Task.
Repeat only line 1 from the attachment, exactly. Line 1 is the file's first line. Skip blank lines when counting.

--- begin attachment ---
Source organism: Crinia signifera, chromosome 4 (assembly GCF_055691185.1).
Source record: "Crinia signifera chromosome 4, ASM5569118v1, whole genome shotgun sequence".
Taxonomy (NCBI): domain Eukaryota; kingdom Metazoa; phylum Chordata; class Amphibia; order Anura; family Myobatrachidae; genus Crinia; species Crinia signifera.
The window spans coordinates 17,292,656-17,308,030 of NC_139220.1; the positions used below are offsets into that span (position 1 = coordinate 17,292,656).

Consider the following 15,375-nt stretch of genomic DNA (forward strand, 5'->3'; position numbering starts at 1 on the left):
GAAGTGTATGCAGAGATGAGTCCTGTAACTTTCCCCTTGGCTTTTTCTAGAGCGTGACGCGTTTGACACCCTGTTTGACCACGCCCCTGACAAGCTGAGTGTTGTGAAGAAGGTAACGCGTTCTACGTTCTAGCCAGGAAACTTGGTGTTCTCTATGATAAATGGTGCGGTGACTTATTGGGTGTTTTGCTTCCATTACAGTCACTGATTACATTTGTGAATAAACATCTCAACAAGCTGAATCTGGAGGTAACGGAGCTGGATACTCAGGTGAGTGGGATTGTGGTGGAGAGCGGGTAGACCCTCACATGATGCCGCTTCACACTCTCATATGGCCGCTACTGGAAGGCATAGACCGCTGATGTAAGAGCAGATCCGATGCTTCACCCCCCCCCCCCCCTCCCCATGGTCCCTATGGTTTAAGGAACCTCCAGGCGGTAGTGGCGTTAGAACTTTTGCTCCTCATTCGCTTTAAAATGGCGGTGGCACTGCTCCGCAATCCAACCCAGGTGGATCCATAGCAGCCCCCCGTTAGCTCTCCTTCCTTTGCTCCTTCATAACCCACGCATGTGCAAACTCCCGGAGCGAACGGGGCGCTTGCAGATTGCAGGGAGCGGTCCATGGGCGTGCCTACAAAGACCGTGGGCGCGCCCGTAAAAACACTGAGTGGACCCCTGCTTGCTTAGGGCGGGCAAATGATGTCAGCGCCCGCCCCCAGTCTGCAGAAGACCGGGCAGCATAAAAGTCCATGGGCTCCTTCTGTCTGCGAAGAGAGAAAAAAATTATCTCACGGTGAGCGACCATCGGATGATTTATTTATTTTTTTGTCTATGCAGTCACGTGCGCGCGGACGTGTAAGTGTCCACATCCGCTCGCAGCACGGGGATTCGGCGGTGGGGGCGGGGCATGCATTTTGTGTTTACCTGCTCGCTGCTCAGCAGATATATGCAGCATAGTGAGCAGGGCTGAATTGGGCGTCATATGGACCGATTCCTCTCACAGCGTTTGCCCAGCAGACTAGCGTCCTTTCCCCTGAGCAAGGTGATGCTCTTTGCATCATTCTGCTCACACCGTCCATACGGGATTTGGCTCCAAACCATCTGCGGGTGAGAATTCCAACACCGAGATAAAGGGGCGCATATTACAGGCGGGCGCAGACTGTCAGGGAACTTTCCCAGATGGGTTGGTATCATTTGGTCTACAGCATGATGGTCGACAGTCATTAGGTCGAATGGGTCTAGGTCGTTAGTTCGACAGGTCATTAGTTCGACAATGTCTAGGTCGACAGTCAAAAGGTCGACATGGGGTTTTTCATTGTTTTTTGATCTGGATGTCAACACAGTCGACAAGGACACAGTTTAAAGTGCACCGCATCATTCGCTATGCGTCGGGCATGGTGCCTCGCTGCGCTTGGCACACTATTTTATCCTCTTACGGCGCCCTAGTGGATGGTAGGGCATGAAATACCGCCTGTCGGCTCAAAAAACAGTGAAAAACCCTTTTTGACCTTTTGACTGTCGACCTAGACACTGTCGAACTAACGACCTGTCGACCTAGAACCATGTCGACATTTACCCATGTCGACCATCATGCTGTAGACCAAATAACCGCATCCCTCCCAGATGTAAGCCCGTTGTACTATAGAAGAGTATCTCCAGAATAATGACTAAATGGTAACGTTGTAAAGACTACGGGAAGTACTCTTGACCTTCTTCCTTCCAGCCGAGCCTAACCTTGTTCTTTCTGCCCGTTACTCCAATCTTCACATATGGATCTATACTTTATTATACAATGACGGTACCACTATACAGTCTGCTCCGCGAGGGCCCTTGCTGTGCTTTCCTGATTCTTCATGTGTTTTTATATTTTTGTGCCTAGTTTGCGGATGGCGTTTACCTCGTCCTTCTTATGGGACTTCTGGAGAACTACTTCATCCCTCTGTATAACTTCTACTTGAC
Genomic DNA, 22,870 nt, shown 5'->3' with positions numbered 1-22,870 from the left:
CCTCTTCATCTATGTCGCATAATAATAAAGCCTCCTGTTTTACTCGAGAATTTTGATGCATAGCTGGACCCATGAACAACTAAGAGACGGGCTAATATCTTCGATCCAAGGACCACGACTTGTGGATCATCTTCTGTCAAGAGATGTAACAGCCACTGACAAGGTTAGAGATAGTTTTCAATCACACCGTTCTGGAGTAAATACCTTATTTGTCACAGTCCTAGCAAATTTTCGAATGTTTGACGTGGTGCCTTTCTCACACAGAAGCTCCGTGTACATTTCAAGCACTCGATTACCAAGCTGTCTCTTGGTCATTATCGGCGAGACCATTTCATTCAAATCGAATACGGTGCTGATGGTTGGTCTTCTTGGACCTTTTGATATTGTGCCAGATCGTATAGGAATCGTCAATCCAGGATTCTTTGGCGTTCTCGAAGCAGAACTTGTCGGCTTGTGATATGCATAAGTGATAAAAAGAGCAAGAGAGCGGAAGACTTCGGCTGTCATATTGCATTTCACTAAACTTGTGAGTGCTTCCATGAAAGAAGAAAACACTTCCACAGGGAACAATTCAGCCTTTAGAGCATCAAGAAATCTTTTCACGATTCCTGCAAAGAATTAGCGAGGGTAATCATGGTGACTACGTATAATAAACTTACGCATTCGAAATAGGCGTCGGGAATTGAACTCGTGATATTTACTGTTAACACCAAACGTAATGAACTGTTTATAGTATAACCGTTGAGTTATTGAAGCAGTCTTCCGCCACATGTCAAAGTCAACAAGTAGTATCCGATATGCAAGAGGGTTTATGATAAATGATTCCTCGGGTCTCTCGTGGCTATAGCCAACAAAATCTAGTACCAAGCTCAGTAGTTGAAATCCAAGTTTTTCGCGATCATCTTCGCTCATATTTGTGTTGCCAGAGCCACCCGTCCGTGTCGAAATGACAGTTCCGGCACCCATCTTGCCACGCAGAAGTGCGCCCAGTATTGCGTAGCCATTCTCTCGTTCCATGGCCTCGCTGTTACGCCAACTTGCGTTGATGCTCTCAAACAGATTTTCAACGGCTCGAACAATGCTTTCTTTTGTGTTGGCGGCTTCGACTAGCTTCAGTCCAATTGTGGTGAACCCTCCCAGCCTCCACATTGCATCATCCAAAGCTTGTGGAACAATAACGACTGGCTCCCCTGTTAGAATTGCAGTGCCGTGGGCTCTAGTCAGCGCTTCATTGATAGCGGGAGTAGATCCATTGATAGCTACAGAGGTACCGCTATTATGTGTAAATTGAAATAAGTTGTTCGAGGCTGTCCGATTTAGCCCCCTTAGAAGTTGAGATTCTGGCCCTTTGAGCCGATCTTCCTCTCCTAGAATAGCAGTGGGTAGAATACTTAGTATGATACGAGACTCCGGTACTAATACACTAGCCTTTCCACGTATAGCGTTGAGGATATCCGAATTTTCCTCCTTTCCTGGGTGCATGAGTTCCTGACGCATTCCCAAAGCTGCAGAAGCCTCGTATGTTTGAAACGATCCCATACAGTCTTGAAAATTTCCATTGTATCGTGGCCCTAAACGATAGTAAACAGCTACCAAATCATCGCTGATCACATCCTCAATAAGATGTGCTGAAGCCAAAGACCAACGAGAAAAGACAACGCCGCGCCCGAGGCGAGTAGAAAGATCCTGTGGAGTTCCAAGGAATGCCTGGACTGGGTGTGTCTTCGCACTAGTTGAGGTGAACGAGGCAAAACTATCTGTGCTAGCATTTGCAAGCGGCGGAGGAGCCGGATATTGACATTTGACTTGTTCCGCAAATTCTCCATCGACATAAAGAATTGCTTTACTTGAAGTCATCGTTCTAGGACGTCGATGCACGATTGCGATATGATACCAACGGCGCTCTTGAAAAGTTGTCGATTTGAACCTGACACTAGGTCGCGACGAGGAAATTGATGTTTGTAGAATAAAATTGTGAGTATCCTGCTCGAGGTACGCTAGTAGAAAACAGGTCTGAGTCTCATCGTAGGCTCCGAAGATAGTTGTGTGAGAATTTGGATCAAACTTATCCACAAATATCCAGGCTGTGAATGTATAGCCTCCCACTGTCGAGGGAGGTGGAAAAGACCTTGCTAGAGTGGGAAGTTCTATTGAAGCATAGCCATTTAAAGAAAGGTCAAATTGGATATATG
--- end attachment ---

Source organism: Crinia signifera, chromosome 4 (assembly GCF_055691185.1).